Non-constant expression effbot = "'*'*1000000*2*2*2*2*2*2*2*2*2" safe_eval(good_source) [1, 2, 'Joe Smith', 8237972883334L, {'Favorite fruits': ['apple', 'banana',
'pear']}, 'xyzzy', [3, 5, [3.1415899999999999, 2.71828, []]]] assert _ == eval(good_source) safe_eval(bad_source) Traceback (most recent call last):
[...]
Unsafe_Source_Error: Line 1. Strings must be quoted: JoeSmith
safe_eval(bad_source, fail_on_error = False) [1, 2, None, 8237972883334L, {'Favorite fruits': ['apple', 'banana', 'pear']},
'xyzzy', [3, 5, [3.1415899999999999, 2.71828, []]]]
safe_eval(effbot) Traceback (most recent call last):
[...]
Unsafe_Source_Error: Line 1. Unsupported source construct: compiler.ast.Mul
safe_eval(effbot, fail_on_error = False) ...
'*'


Source:

import compiler

class Unsafe_Source_Error(Exception):
def __init__(self,error,descr = None,node = None):
self.error = error
self.descr = descr
self.node = node
self.lineno = getattr(node,"lineno",None)

def __repr__(self):
return "Line %d. %s: %s" % (self.lineno, self.error, self.descr)
__str__ = __repr__

class AbstractVisitor(object):
def __init__(self):
self._cache = {} # dispatch table

def visit(self, node,**kw):
cls = node.__class__
meth = self._cache.setdefault(cls,
getattr(self,'visit'+cls.__name__,self.default))
return meth(node, **kw)

def default(self, node, **kw):
for child in node.getChildNodes():
return self.visit(child, **kw)
visitExpression = default

class SafeEval(AbstractVisitor):

def visitConst(self, node, **kw):
return node.value

def visitDict(self,node,**kw):
return dict([(self.visit(k),self.visit(v)) for k,v in node.items])

def visitTuple(self,node, **kw):
return tuple(self.visit(i) for i in node.nodes)

def visitList(self,node, **kw):
return [self.visit(i) for i in node.nodes]

class SafeEvalWithErrors(SafeEval):

def default(self, node, **kw):
raise Unsafe_Source_Error("Unsupported source construct",
node.__class__,node)

def visitName(self,node, **kw):
raise Unsafe_Source_Error("Strings must be quoted",
node.name, node)

# Add more specific errors if desired
def safe_eval(source, fail_on_error = True):
walker = fail_on_error and SafeEvalWithErrors() or SafeEval()
try:
ast = compiler.parse(source,"eval")
except SyntaxError, err:
raise
try:
return walker.visit(ast)
except Unsafe_Source_Error, err:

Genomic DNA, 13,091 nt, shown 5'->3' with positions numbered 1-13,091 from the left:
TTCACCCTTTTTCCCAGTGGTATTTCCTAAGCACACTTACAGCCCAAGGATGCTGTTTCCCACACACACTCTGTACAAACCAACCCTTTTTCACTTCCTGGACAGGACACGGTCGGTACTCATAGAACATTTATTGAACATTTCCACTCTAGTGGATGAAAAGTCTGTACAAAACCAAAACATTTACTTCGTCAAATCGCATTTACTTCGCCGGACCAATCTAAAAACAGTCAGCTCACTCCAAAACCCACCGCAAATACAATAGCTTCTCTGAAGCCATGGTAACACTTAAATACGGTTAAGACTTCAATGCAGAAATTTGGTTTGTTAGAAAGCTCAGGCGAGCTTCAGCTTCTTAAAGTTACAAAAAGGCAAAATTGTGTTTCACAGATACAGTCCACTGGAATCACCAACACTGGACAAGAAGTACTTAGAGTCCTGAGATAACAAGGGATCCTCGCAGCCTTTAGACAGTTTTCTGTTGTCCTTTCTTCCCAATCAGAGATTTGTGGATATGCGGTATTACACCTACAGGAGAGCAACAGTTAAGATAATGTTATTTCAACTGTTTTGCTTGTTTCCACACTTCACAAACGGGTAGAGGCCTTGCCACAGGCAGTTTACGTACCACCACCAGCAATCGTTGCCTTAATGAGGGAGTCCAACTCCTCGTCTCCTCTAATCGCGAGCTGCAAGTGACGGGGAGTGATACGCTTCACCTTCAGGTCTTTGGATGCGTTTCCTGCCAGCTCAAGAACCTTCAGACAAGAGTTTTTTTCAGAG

raise

Jul 18 '05 #24

P: n/a
Fredrik Lundh <fr*****@pythonware.com> wrote:
Sion Arrowsmith wrote:
I'm probably not thinking deviously enough here, but how are you
going to exploit an eval() which has very tightly controlled
globals and locals (eg. eval(x, {"__builtins__": None}, {}) ?

try this:

eval("'*'*1000000*2*2*2*2*2*2*2*2*2")


No thanks.

I guess my problem is a tendency view security issues from the
point of view of access to data rather than access to processing.

--
\S -- si***@chiark.greenend.org.uk -- http://www.chaos.org.uk/~sion/
___ | "Frankly I have no feelings towards penguins one way or the other"
\X/ | -- Arthur C. Clarke
her nu becomež se bera eadward ofdun hlęddre heafdes bęce bump bump bump
Jul 18 '05 #25

P: n/a
In article <eE*******************@news.indigo.ie>,
Alan Kennedy <al****@hotmail.com> wrote:

However, I'm torn on whether to use ReST for textual content. On the one
hand, it's looks pretty comprehensive and solidly implemented. But OTOH,
I'm concerned about complexity: I don't want to commit to ReST if it's
going to become a lot of hard work or highly-inefficient when I really
need to use it "in anger".

From what I've seen, pretty much every textual markup targetted for web
content, e.g. wiki markup, seems to have grown/evolved organically,
meaning that it is either underpowered or overpowered, full of special
cases, doesn't have a meaningful object model, etc.
My perception is that reST is a lot like Python itself: it's easy to hit
the ground running, particularly if you restrict yourself to a specific